John Darnielle can be a frustrating dude. The highs are high: 2005’s “The Sunset Tree”stands tall as a bonafide masterpiece, but the lows are just as low – try the heavy handed 2009’s “The Life of the World to Come” if you’re curious. It seems that every other Mountain Goats record hits a high note. Last year’s “All Eternals Deck” was fine, but it doesn’t come close to the mastery of their latest, “Transcendental Youth”.
In the two distinct eras of this band – the pre-2002 low-fi boombox recordings and the subsequent studio recordings, Darnielle’s catalog is a rollercoaster ride of ups and downs. There’s a startling emotional undercurrent to his work, and here it clicks perfectly.
Horns are all over the album, from the upbeat ‘Cry for Judas’ to the meditative dirge of ‘White Cedar’. It’s lovely, lush with it’s perfectly timed swells. Followed by the acoustic ‘Until I Am Whole’ it creates a great compliment to the previous track’s delicateness. ‘The Diaz Brothers’ is a propellant number that’s akin to Mountain Goats classics like ‘This Year’ and ‘Dance Music’, and the title track has a horn intro that wouldn’t be out of place in a fifties sitcom.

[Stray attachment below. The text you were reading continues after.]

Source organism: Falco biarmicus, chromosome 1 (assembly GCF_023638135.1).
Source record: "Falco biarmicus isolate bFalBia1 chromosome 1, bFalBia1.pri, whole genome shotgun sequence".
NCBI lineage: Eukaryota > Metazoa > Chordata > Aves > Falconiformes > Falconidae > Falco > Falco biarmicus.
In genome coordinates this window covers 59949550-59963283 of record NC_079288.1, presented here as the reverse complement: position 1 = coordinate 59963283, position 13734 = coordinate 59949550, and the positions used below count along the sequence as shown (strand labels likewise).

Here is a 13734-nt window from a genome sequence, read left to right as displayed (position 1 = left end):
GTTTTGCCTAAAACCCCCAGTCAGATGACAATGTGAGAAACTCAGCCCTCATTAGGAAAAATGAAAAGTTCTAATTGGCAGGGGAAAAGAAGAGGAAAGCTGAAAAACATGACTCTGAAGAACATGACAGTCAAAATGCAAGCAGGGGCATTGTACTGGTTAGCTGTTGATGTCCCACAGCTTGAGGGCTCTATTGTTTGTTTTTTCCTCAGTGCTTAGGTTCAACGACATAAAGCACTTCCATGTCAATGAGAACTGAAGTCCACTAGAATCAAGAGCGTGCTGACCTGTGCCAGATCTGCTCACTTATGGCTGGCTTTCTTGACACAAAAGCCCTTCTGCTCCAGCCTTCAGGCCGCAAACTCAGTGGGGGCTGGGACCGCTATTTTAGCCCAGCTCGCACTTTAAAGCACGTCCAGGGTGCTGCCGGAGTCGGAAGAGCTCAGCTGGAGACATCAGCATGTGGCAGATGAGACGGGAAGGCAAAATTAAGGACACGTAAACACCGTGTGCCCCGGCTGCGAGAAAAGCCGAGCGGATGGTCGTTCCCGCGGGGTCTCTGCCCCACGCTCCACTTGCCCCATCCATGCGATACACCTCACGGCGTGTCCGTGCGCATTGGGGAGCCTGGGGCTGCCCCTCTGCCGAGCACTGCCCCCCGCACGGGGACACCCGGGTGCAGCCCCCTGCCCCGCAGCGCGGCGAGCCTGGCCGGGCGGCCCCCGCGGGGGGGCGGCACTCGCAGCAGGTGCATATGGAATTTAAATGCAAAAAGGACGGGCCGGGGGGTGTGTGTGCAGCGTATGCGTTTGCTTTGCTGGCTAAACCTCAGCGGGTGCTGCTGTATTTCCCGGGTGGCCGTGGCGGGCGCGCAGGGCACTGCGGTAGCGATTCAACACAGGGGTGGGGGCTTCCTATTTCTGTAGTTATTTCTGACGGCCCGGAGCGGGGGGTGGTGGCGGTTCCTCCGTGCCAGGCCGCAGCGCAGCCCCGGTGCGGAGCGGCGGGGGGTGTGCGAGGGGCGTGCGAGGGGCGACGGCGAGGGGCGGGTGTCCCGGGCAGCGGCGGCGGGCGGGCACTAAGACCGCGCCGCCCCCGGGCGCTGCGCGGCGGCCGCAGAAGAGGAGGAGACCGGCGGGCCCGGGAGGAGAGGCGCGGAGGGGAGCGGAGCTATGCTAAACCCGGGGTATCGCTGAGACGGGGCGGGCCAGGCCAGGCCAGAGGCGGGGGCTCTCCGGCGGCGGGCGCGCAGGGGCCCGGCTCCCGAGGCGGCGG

Unlike some of it’s predecessors, none of the elements of ”Transcendental Youth” are overbearing. That’s plagued some of their previous albums. Every arrangement is carefully chosen. There’s no ‘square peg in a round hole’ effect that comes with some of Darnielle’s songwriting. This album plays like a hits collection from the studio-recorded era of this band.
“Do every stupid thing that makes you feel alive,” advises Darnielle at the beginning of ‘Amy (aka Spent Gladiator 1)’. Those are pretty wise words. Maybe with album after album that’s what he was doing.
This time, he got it right.